I work primarily in oil, but also sketch, and create prints in aquatint and sugar lift. As a painter, I don't approach the canvas with a preconceived idea. If I do, the painting inevitably goes wrong. My painting is intuitive and instinctive. I seem to need ambiguity and contrast. I want a painting to be representative enough that a viewer can see, for example, a figure in a dress, or a boat on the water, but at the same time I'm not interested in trying to recreating a scene. There has to be much more at stake for a painting to compel me. I'm a person who needs space and I prefer the sea to the forest. For years, I travelled each summer to a small cottage on the coast of Newfoundland.
I don’t know why, although I'm afraid of the water, my works so often deal with it. I have come to understand that my approach emphasizes the ephemeral moment when we encounter the world. It also communicates the decisive moment of the painting process, the transience of decision-making, when material, emotion, and idea might coexist. The formal aspect that allows these two moments, both of which are essential, to find their place and their balance in my compositions, is the quality of light.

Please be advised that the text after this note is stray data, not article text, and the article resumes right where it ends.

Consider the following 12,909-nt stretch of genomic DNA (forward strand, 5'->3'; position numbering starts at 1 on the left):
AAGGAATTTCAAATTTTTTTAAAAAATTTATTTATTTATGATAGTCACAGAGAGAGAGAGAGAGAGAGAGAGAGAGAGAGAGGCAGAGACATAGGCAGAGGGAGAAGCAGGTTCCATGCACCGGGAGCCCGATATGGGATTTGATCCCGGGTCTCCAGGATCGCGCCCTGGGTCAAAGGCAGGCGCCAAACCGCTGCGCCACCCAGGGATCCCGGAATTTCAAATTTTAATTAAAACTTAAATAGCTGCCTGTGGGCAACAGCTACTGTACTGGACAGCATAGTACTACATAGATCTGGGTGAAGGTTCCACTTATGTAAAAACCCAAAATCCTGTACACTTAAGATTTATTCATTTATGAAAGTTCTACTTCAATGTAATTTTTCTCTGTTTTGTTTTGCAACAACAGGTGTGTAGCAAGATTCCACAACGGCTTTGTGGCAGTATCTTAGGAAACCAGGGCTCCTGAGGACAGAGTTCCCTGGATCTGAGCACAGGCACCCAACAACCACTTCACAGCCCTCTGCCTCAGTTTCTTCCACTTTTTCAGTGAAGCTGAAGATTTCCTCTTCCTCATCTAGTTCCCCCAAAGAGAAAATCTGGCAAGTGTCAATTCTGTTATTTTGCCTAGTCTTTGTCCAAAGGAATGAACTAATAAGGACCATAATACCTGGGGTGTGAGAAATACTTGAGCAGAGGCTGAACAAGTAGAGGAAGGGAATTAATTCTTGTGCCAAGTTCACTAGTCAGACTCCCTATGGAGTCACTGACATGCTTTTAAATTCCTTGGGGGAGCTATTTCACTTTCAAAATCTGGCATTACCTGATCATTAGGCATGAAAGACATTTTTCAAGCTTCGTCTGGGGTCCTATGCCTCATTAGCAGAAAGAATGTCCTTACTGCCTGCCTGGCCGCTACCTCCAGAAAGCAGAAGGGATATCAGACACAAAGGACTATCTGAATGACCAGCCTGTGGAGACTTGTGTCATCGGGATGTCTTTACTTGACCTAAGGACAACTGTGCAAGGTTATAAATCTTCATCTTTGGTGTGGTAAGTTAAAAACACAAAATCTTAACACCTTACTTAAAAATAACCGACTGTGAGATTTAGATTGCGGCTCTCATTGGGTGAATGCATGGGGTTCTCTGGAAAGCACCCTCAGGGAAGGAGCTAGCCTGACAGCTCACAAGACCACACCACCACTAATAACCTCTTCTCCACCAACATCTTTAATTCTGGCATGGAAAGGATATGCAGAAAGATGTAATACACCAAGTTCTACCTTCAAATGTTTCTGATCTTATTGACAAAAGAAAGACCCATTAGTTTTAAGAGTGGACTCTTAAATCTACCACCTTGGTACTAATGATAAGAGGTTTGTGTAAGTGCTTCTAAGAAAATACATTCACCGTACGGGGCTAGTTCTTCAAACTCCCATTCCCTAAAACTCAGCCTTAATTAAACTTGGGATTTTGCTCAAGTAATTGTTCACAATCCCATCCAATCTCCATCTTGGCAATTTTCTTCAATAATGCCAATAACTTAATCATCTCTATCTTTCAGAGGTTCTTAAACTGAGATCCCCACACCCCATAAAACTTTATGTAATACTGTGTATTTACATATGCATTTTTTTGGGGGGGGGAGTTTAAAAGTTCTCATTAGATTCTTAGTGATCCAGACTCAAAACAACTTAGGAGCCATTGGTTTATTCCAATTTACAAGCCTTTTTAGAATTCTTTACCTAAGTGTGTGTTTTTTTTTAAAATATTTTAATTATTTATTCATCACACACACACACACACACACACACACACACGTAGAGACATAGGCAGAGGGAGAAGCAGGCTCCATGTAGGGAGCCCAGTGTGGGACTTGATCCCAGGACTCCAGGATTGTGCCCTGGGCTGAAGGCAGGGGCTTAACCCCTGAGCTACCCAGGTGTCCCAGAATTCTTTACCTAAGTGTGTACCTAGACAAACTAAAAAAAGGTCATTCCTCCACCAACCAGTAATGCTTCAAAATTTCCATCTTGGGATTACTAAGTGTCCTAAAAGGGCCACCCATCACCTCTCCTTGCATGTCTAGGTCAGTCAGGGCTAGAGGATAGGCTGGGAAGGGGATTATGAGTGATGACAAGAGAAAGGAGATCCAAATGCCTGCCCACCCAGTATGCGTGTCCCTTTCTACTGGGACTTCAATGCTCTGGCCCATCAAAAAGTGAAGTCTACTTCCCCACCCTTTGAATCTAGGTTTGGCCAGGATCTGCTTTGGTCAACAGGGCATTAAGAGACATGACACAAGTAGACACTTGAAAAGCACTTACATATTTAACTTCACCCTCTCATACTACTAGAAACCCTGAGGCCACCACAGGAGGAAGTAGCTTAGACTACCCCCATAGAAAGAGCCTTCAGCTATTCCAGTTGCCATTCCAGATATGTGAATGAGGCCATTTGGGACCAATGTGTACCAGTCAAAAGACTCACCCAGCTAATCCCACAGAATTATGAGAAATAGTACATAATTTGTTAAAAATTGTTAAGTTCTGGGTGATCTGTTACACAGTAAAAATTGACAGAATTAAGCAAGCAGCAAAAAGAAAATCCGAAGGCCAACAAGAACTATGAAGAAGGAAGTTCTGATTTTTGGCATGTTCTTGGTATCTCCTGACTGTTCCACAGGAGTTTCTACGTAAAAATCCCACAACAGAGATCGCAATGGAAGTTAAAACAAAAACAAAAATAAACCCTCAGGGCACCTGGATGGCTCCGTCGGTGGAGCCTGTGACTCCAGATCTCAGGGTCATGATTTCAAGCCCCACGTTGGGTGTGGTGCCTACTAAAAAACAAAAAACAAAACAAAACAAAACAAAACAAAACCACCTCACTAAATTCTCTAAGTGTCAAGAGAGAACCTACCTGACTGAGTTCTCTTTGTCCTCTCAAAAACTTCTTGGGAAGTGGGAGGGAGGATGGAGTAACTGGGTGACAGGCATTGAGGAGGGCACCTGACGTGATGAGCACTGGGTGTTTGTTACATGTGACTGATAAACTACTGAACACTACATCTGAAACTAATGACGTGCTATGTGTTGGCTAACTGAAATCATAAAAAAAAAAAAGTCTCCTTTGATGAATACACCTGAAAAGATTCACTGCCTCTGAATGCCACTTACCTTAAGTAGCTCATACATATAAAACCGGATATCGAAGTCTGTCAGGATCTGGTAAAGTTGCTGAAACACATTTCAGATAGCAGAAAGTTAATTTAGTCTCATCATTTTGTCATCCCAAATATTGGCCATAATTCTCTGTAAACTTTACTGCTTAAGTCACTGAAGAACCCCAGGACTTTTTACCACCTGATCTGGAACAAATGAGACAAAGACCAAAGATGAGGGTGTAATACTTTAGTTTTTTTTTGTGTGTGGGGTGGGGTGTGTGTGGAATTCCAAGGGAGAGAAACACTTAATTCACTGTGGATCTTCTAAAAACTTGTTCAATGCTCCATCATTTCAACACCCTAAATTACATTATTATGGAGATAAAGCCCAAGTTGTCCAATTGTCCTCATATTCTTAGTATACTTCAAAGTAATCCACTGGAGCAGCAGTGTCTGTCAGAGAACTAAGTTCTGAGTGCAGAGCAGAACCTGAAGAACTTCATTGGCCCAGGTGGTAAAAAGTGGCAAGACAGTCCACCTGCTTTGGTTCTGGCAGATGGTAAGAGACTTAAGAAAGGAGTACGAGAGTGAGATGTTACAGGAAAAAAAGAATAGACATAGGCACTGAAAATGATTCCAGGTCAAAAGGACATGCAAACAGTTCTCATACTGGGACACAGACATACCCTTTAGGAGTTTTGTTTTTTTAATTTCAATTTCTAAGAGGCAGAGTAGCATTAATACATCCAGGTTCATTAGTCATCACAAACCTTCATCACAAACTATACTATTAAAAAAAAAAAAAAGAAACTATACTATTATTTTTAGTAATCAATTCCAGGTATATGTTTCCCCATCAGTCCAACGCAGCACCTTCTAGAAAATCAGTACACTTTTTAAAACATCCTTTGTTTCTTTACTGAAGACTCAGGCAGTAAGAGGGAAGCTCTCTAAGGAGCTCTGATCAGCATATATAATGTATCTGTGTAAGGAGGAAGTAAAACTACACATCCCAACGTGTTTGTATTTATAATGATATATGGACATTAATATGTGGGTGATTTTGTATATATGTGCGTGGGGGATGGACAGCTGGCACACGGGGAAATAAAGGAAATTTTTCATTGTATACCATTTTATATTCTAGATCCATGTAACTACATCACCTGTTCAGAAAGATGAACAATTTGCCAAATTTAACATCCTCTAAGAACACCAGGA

The works are not intended as historical depictions, rather they delve into history as a perspective to create mise-en-scene intended for the contemporary viewer in which a sense of time spent waiting or watching is unambiguous, but few details are given to attach particular cause to what is being watched, or waited upon. The titles are chosen from lines of poetry or prose from the past but not to create a literal relationship, instead the intention is to again subvert the context of depiction. It is a perspective and aesthetic that we as viewers associate with the past, which itself is also unattainable, and it is by choosing how to locate ourselves in this schema of the familiar and the unfamiliar that the viewer can be propelled back into the present, to empathize or not. Read more